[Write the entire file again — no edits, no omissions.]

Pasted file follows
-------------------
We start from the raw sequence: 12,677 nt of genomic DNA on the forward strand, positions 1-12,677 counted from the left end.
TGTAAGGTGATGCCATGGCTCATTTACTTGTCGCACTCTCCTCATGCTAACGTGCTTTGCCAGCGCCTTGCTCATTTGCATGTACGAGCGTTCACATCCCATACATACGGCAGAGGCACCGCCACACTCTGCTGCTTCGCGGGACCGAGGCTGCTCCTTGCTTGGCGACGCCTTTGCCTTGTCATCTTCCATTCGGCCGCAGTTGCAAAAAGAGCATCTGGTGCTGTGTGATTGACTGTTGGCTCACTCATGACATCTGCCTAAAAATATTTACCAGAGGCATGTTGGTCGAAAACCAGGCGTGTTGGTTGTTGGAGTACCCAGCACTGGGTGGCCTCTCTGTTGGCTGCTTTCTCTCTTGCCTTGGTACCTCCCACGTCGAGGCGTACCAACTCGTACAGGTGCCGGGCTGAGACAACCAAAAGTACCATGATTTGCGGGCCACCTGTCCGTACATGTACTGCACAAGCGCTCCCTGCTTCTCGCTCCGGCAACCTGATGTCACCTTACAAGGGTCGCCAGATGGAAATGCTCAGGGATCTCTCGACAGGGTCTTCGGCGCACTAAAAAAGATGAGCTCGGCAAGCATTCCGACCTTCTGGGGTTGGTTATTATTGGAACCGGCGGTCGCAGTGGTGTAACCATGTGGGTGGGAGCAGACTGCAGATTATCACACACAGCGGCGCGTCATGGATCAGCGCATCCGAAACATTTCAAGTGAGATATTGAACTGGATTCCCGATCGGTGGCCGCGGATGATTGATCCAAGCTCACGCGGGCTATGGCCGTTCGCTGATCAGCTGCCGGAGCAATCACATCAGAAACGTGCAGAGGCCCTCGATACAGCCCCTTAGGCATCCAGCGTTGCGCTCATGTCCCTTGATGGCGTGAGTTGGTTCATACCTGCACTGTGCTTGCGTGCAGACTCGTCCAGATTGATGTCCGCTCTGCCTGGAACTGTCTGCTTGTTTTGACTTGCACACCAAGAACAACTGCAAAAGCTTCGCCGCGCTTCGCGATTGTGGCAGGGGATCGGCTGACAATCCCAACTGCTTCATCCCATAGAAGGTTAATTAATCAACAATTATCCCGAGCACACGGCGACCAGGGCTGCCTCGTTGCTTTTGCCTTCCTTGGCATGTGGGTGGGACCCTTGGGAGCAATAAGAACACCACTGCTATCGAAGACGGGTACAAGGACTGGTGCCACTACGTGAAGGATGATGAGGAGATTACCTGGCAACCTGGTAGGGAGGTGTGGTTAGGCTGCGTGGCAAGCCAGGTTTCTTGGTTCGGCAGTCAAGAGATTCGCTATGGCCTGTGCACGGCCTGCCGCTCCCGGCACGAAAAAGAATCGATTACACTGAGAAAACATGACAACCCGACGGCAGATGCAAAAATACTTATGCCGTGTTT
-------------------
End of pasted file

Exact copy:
We start from the raw sequence: 12,677 nt of genomic DNA on the forward strand, positions 1-12,677 counted from the left end.
TGTAAGGTGATGCCATGGCTCATTTACTTGTCGCACTCTCCTCATGCTAACGTGCTTTGCCAGCGCCTTGCTCATTTGCATGTACGAGCGTTCACATCCCATACATACGGCAGAGGCACCGCCACACTCTGCTGCTTCGCGGGACCGAGGCTGCTCCTTGCTTGGCGACGCCTTTGCCTTGTCATCTTCCATTCGGCCGCAGTTGCAAAAAGAGCATCTGGTGCTGTGTGATTGACTGTTGGCTCACTCATGACATCTGCCTAAAAATATTTACCAGAGGCATGTTGGTCGAAAACCAGGCGTGTTGGTTGTTGGAGTACCCAGCACTGGGTGGCCTCTCTGTTGGCTGCTTTCTCTCTTGCCTTGGTACCTCCCACGTCGAGGCGTACCAACTCGTACAGGTGCCGGGCTGAGACAACCAAAAGTACCATGATTTGCGGGCCACCTGTCCGTACATGTACTGCACAAGCGCTCCCTGCTTCTCGCTCCGGCAACCTGATGTCACCTTACAAGGGTCGCCAGATGGAAATGCTCAGGGATCTCTCGACAGGGTCTTCGGCGCACTAAAAAAGATGAGCTCGGCAAGCATTCCGACCTTCTGGGGTTGGTTATTATTGGAACCGGCGGTCGCAGTGGTGTAACCATGTGGGTGGGAGCAGACTGCAGATTATCACACACAGCGGCGCGTCATGGATCAGCGCATCCGAAACATTTCAAGTGAGATATTGAACTGGATTCCCGATCGGTGGCCGCGGATGATTGATCCAAGCTCACGCGGGCTATGGCCGTTCGCTGATCAGCTGCCGGAGCAATCACATCAGAAACGTGCAGAGGCCCTCGATACAGCCCCTTAGGCATCCAGCGTTGCGCTCATGTCCCTTGATGGCGTGAGTTGGTTCATACCTGCACTGTGCTTGCGTGCAGACTCGTCCAGATTGATGTCCGCTCTGCCTGGAACTGTCTGCTTGTTTTGACTTGCACACCAAGAACAACTGCAAAAGCTTCGCCGCGCTTCGCGATTGTGGCAGGGGATCGGCTGACAATCCCAACTGCTTCATCCCATAGAAGGTTAATTAATCAACAATTATCCCGAGCACACGGCGACCAGGGCTGCCTCGTTGCTTTTGCCTTCCTTGGCATGTGGGTGGGACCCTTGGGAGCAATAAGAACACCACTGCTATCGAAGACGGGTACAAGGACTGGTGCCACTACGTGAAGGATGATGAGGAGATTACCTGGCAACCTGGTAGGGAGGTGTGGTTAGGCTGCGTGGCAAGCCAGGTTTCTTGGTTCGGCAGTCAAGAGATTCGCTATGGCCTGTGCACGGCCTGCCGCTCCCGGCACGAAAAAGAATCGATTACACTGAGAAAACATGACAACCCGACGGCAGATGCAAAAATACTTATGCCGTGTTT